Black Adam promised very little, but delivered surprisingly more than we bargained for. There was a lot of buzz surrounding Warner Bros’ new offering from the DC pantheon and most of it was sadly not very good. Despite a very patient die hard fandom aching for the film’s release, rumours rippled that the only things that viewers would actually enjoy were a banging soundtrack curated by Lorne Balfe and the titular Black Adam’s (played by Dwayne ‘The Rock’ Johnson) winning smile. However this reviewer found that beneath a corny exterior Jaume Collet-Serra’s Black Adam offered a unique and all together thoroughly enjoyable moment of old fashioned superhero escapism.
Set in the fictitious Middle Eastern country of Kahndaq, we are led on a mythic quest for freedom that spans thousands of years of oppression and culminates in the current unspecified white colonial forces being overthrown by Teth-Adam himself in a blaze of lightning and destructive rage. He is then hunted and trapped by the Justice Society, only to emerge when Kahndaq needs him to fight off a literal demon from the bowels of hell. Confused, I sure was.
While the (mostly) fantastic visual effects transport you through deserts and gunfire to otherworldly playgrounds of gods and demons, you are urged along relentlessly by the absolutely stunning soundtrack. Truly, it was the highlight of the movie. Another high point was the diverse casting that reflected and enhanced the storytelling beyond just including token people of colour to tick a box. The supporting cast felt relevant and appropriate to the cultural setting and context of the film.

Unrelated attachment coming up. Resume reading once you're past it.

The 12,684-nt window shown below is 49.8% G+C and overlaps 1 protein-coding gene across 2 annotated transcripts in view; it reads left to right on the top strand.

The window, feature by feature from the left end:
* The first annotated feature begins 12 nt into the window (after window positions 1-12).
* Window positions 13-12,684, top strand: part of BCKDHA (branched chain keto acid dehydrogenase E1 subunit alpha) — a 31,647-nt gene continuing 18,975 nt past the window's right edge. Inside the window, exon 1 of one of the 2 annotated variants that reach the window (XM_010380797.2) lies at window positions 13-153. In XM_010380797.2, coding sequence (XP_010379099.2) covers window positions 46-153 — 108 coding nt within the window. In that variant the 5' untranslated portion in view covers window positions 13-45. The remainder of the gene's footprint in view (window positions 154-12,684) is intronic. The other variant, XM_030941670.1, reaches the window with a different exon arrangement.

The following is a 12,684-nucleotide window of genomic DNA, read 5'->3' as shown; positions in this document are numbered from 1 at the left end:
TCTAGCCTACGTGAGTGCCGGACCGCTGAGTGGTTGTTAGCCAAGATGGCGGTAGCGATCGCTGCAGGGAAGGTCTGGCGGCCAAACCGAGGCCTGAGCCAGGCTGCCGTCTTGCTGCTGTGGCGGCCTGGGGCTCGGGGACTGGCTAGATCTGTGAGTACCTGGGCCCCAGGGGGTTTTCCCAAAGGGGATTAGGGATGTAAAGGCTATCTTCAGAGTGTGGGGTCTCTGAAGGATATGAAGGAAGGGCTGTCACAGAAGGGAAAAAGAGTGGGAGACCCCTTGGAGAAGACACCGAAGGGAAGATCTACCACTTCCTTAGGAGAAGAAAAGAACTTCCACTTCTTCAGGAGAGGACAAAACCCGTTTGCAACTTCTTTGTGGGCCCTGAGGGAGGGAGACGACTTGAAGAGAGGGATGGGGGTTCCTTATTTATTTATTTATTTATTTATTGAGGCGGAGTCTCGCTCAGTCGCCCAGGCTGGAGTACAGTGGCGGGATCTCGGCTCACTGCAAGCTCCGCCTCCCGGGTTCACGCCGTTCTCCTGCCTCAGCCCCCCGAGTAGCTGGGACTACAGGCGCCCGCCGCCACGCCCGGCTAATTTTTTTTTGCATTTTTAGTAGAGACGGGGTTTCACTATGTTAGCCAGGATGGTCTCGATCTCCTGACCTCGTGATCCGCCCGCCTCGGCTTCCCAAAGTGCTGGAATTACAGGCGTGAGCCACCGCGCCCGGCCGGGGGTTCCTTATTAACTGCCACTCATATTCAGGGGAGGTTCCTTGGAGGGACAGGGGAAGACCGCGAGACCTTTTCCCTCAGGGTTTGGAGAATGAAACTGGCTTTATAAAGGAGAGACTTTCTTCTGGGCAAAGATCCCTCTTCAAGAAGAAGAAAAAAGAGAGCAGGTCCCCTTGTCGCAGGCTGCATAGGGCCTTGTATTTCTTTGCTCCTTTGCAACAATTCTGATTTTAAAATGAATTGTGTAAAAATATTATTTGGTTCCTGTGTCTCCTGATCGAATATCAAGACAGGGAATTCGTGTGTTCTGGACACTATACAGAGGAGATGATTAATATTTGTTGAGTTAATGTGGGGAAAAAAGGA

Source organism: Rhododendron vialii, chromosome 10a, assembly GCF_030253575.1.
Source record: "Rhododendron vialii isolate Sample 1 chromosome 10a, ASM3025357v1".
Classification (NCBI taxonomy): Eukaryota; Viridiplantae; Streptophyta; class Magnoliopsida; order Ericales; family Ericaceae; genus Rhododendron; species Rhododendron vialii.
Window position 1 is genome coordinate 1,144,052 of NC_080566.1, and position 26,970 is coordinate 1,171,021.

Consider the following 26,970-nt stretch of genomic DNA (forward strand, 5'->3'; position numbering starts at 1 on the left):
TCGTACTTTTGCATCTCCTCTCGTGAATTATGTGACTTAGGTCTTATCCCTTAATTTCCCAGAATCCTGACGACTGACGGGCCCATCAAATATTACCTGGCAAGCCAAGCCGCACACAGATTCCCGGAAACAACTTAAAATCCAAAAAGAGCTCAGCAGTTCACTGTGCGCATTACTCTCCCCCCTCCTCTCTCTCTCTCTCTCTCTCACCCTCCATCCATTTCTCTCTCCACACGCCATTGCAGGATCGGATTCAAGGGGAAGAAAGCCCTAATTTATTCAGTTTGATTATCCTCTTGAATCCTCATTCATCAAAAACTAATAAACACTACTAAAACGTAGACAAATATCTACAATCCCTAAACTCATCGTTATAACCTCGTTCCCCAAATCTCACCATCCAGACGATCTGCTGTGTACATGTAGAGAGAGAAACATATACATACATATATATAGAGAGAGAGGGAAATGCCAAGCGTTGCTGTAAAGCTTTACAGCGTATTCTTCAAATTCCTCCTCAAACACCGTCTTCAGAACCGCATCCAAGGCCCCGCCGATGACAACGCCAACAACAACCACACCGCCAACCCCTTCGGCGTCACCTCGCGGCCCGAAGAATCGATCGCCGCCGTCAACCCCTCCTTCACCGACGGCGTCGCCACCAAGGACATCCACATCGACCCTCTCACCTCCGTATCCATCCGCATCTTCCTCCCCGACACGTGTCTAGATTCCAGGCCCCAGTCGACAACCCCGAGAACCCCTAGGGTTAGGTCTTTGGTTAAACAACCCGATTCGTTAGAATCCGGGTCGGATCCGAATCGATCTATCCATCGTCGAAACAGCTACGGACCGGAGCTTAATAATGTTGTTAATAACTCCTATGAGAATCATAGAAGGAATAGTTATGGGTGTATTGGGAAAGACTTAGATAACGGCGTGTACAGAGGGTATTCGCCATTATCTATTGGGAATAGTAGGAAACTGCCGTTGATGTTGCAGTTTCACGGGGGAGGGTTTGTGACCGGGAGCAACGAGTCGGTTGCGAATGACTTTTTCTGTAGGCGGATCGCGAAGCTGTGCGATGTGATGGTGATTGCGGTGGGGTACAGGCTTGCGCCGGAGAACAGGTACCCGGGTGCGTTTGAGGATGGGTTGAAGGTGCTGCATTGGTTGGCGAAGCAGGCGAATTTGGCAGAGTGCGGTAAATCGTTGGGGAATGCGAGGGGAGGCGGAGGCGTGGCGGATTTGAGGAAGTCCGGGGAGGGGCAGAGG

It might be good fun, but there are some detractors that might have you squirming uncomfortably in your seat. The dialogue at times is strained and contrite, which clashes horridly with Teth-Adam’s brutal rage-filled revenge murder quest that takes up a considerable duration of the film. That is not to mention the bizarre extended metaphor as Collet-Serra tries blatantly to link Johnson’s character’s blood thirst with Clint Eastwood’s antihero in Man with No Name. That falls flat and is promptly abandoned in the latter half of the movie.
There is also the awkwardness of The Justice Society – made up of Hawkman (Aldis Hodge), Atom Smasher (Noah Centineo), Doctor Fate (Pierce Brosnan) and Cyclone (Quintessa Swindell). Unless you are a well read DC fan, they all seem like a collection of B Grade superheroes roped in to quash a mystic hissy fit.
Yes, to enjoy this film you will need to suspend the part of your mind that looks for flaws and cringes at overly cliché one liners, but it really is worth it. It definitely could benefit from letting go of the need to sanitise stories in order to please mass audiences and leaning in to the darker aspects of Black Adam’s rage and giving him the destructive epic he deserved. However, if you are looking for a few hours of super hero fueled escapism, just say the word – SHAZAM. (7/10)